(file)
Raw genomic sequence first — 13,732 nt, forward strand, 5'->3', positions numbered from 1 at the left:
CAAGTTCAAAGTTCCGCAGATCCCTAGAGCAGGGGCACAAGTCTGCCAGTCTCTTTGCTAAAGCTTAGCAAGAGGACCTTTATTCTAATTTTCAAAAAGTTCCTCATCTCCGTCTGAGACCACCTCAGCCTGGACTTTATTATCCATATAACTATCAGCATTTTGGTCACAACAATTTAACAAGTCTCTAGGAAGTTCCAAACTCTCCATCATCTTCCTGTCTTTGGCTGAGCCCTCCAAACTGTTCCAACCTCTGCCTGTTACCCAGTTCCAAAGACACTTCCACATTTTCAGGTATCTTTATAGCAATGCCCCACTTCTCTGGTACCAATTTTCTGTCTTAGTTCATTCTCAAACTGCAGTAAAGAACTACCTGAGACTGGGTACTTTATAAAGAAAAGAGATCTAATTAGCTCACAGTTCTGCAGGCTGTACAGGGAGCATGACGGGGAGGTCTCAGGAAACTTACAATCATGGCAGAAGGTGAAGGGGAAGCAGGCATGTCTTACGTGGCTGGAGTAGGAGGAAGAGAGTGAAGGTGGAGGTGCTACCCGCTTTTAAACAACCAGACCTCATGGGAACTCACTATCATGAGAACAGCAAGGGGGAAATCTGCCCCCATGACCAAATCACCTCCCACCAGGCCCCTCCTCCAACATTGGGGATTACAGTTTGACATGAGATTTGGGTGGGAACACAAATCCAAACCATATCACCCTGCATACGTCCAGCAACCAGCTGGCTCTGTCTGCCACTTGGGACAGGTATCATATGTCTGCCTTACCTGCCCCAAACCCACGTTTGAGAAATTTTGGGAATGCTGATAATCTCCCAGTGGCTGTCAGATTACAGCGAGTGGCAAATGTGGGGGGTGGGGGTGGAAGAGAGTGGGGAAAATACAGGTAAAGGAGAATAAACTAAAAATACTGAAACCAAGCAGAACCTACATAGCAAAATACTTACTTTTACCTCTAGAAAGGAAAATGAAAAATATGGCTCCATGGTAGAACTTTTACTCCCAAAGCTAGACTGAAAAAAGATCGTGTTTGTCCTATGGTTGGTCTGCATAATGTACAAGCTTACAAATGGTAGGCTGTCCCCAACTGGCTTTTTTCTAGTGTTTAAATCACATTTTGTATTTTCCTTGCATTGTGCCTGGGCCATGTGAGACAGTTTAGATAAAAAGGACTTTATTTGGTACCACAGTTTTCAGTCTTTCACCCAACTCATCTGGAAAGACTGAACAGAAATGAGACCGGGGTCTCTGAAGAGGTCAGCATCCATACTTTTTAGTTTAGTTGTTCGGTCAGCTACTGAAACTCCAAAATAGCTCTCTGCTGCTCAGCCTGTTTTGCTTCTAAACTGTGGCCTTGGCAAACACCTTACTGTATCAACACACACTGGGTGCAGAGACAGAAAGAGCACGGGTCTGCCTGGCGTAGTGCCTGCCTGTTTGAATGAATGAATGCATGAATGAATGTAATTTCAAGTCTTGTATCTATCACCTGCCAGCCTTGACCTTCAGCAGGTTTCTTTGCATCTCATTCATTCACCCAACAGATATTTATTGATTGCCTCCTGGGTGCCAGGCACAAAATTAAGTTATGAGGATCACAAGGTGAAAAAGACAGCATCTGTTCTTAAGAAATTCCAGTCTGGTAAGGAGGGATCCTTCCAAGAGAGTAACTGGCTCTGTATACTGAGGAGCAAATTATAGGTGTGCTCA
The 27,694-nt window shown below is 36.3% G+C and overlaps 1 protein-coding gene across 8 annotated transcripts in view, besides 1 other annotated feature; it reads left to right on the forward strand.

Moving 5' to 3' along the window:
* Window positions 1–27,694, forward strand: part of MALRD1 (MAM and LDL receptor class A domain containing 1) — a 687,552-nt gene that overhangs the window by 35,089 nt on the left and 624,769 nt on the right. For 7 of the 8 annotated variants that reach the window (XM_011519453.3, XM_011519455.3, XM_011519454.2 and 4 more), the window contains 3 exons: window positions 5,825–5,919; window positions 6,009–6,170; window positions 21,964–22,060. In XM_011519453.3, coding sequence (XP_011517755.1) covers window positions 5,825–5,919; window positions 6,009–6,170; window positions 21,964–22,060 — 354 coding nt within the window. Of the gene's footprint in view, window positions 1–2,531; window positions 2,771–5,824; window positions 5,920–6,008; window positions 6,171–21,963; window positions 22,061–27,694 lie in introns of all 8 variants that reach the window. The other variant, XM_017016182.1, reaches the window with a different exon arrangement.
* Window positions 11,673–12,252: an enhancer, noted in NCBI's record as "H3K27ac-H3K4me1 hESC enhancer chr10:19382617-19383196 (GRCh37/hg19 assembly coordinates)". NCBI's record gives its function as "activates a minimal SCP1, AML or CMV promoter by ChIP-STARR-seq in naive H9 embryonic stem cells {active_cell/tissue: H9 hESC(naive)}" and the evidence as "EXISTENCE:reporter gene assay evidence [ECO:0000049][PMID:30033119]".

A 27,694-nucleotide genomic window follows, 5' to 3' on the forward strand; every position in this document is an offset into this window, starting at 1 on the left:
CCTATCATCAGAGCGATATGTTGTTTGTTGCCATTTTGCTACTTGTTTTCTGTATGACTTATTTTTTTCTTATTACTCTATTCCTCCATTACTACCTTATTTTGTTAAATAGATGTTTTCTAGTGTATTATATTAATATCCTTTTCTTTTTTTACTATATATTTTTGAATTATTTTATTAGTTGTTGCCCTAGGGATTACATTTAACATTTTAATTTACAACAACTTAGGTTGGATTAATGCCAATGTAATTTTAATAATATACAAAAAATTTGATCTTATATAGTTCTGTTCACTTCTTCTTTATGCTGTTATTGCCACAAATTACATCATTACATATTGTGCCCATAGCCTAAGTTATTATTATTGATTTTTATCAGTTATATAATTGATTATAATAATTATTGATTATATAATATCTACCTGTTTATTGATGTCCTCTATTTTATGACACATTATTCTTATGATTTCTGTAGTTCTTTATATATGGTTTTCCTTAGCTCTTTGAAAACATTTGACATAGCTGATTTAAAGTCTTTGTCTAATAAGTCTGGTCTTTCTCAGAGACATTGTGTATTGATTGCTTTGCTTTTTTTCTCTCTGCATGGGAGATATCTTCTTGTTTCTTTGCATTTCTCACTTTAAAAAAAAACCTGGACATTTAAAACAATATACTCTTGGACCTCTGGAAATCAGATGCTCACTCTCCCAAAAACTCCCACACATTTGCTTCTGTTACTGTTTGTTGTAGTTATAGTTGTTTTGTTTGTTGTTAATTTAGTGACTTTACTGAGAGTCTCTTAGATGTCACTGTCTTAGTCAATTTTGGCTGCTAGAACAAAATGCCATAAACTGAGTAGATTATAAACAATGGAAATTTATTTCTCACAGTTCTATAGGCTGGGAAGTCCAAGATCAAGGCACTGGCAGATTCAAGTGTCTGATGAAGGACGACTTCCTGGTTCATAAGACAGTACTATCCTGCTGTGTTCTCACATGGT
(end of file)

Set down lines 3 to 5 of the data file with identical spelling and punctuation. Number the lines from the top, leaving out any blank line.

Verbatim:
The 27,694-nt window shown below is 36.3% G+C and overlaps 1 protein-coding gene across 8 annotated transcripts in view, besides 1 other annotated feature; it reads left to right on the forward strand.

Moving 5' to 3' along the window:
* Window positions 1–27,694, forward strand: part of MALRD1 (MAM and LDL receptor class A domain containing 1) — a 687,552-nt gene that overhangs the window by 35,089 nt on the left and 624,769 nt on the right. For 7 of the 8 annotated variants that reach the window (XM_011519453.3, XM_011519455.3, XM_011519454.2 and 4 more), the window contains 3 exons: window positions 5,825–5,919; window positions 6,009–6,170; window positions 21,964–22,060. In XM_011519453.3, coding sequence (XP_011517755.1) covers window positions 5,825–5,919; window positions 6,009–6,170; window positions 21,964–22,060 — 354 coding nt within the window. Of the gene's footprint in view, window positions 1–2,531; window positions 2,771–5,824; window positions 5,920–6,008; window positions 6,171–21,963; window positions 22,061–27,694 lie in introns of all 8 variants that reach the window. The other variant, XM_017016182.1, reaches the window with a different exon arrangement.